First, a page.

We linked enrollment files, pharmacy claims, medical claims, and the salient features of health plan benefits for retirees of 15 large employers from 1997 to 2002. Each employer offered 1 or more health plans to its elderly retirees for a total of 59 health plans covering 399 034 retirees. All but 2 employers that offered multiple health plans provided a single drug benefit to their retirees, such that retirees had no choice of drug benefits. The content of the claims files have been described elsewhere.3,5 The eText, eFigure 1, eFigure 2, and eTable provide more details on the construction of our longitudinal data sets from the raw claims (http://www.archinternmed.com). Resulting data sets included 31 health plans (plan-year combinations) covering 272 474 unique persons.
Our algorithms to identify patients with newly diagnosed hypertension (HTN), hypercholesterolemia (CHOL), and diabetes (DIAB) from International Classification of Diseases, Ninth Revision, Clinical Modification (ICD-9-CM) codes were designed to ensure that “rule-out” diagnoses were excluded from the sample. We required patients to be observed for at least their first year in the data without any outpatient or inpatient physician visits with an ICD-9-CM code for the chronic disease (hereafter diagnosis) and without filling any disease-specific medications. Subsequent to this washout period, we required that they have the diagnosis of interest recorded during a physician visit on at least 2 occasions, the first of which must have occurred prior to or the same day as their first disease-specific medication. The first diagnosis was the index date on which the patient was considered newly diagnosed with the condition (eText, eFigure 1, eFigure 2, and eTable). Studies that examine the validity of using claims data to identify patients with chronic disease suggest our algorithm would yield specificity levels of 0.85 to 0.90.30,31
Disease-specific medications were identified by matching the pharmaceutical claims to the Redbook Database. Manual verifications and edits were completed by the authors with clinical experience (M.D.S. and J.J.E.). Medications for HTN included angiotensin receptor blockers, angiotensin-converting enzyme inhibitors, β-blockers, calcium channel blockers, thiazide diuretics, potassium-sparing diuretics, α1-inhibitors, α2-agonists, and vasodilators. Medications for DIAB included insulins, sulfonylureas, metformin, thiazolidinediones, and α-glucosidase blockers. Medications for CHOL included statins, bile acid sequestrants, nicotinic acid, and fibric acid derivatives.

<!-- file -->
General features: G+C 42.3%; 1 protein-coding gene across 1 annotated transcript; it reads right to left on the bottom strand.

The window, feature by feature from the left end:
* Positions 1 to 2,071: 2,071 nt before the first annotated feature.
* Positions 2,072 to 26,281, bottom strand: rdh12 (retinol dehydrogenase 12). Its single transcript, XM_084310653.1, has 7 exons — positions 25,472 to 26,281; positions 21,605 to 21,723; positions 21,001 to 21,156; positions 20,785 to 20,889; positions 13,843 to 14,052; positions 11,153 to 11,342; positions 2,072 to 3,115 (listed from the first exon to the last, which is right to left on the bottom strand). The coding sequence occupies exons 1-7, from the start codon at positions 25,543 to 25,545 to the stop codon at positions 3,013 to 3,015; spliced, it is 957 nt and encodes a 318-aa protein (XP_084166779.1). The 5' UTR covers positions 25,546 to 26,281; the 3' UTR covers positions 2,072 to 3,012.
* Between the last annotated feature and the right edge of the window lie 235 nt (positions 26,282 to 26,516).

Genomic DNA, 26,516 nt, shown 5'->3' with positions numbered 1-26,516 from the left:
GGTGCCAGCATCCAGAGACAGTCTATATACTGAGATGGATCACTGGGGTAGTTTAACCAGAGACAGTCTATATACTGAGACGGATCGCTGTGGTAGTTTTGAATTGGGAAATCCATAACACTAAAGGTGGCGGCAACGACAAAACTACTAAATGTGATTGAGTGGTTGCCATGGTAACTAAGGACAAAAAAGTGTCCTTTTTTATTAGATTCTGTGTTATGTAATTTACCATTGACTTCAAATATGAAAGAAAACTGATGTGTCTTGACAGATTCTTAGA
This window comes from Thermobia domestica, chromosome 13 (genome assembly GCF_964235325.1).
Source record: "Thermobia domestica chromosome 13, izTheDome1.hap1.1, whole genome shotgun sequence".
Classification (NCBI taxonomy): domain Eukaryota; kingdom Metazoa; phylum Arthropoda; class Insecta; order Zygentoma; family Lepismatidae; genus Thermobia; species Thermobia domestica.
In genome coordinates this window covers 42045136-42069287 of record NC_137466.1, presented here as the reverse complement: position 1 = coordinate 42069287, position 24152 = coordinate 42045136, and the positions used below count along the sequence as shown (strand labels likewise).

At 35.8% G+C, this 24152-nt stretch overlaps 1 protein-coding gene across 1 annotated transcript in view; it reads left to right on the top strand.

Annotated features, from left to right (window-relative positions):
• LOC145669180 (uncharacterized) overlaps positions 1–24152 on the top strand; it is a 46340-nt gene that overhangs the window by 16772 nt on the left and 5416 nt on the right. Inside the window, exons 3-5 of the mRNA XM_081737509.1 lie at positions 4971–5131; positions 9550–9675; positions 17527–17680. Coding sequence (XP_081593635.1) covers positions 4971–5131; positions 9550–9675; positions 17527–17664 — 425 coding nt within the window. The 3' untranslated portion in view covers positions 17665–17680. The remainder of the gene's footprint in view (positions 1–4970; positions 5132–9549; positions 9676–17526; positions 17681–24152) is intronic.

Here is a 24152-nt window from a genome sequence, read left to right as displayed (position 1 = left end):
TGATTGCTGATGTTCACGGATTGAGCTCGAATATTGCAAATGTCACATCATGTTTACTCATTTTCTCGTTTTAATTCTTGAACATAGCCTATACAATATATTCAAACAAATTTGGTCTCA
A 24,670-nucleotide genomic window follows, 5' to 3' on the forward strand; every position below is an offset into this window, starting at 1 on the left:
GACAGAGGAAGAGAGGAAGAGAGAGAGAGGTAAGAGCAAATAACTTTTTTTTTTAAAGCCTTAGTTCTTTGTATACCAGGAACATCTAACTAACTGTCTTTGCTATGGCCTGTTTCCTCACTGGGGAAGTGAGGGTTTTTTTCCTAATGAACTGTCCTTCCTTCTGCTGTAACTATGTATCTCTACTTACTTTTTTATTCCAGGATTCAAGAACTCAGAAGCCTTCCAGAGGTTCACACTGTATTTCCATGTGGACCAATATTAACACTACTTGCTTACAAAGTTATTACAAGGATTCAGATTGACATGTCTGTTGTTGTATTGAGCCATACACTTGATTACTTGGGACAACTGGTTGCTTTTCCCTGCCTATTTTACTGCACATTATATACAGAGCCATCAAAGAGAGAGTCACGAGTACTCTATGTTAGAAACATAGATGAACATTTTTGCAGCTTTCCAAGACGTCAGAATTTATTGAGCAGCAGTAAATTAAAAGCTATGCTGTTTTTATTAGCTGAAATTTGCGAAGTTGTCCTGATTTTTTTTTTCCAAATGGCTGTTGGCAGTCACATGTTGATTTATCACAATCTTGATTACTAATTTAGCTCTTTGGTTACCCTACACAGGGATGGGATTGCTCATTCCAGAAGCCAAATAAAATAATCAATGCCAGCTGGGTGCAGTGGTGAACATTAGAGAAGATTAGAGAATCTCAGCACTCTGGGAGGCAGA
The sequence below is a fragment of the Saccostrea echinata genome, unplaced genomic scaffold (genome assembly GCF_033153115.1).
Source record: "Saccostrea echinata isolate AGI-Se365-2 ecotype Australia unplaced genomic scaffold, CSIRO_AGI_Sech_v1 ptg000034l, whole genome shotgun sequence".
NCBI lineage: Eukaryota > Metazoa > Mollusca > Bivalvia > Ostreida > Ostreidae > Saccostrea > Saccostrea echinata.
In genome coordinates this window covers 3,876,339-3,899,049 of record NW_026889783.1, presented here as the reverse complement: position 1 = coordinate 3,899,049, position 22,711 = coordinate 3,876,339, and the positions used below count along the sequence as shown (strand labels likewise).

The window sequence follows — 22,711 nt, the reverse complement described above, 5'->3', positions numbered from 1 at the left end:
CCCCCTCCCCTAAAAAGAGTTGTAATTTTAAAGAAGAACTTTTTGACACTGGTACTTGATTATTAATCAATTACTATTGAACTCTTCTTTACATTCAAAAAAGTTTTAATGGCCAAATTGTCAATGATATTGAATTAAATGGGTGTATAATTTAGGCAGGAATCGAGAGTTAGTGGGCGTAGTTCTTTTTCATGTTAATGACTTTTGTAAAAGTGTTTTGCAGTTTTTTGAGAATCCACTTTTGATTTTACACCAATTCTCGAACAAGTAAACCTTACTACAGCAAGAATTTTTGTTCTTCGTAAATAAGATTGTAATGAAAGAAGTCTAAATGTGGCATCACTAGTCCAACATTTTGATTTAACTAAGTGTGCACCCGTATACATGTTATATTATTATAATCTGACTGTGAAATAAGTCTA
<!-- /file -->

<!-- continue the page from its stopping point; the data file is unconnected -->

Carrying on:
The primary outcome measure was the time until initiation of prescription drug therapy, defined as the number of days between a patient's first diagnosis and the filling of the first disease-specific prescription. Because patients were observed from 2 to 6 years and may have been diagnosed at any time after their first year in the data, the outcome is right-censored (ie, it was possible that patients who were not observed initiating drug therapy may have begun therapy after we ceased to observe them).
The main explanatory variable in our analysis was an index that measured the generosity of a plan's prescription drug benefits. Multi-tier cost-sharing structures, in which drugs are separated into different groups with different copayments, are now the standard for most prescription drug plans. For example, patients might pay $5 for a 30-day supply for all drugs (1-tier plan), or $5 for generics and $10 for brand-name drugs (2-tier), or $5 for generics, $10 for preferred brand-name drugs, and $25 for nonpreferred brand-name drugs (3-tier). Many plans also offer discounts for purchases made through mail-order or in-network pharmacies. These complexities, in addition to mandatory generic substitution rules and restrictive formularies, mean that the price a consumer will pay for a given drug depends not only on its tier but also on where it is dispensed. To capture these features, we developed a single index that summarized the average annual OOP expense that members of a standard sample would have paid for their prescription drugs had they faced the copayments and restrictions of each plan. This OOP index is similar to what would be calculated for the medical consumer price index, but it is specific to each plan. Details on calculating the OOP index have been described elsewhere5 and are included in eFigure 2. The OOP index ranked plans by their cost-sharing structure in a manner consistent with their absolute and relative copayment levels. We also calculated separate OOP indices for disease-specific medications to measure the OOP burden for specific drug classes, but these indices were highly correlated with the overall OOP index value and yielded the same results.
Covariates in the models included indicators for age categories; an indicator for sex; median household income in the zip code of residence; a categorical variable for urban residence; indicators for the year of the index date to control for secular time trends; selected outpatient medical benefits to include an exogenous measure of outpatient medical utilization; and indicators for 15 comorbid conditions as health status controls, identified by ICD-9-CM codes from physician visits in the year prior to a patient's index date. Finally, we included an indicator variable for any prescription medication use in the year prior to the index date and, in some models, the interaction of this indicator and the OOP index, to assess whether prior use of prescription drugs affected time until initiation of drug therapy and price responsiveness.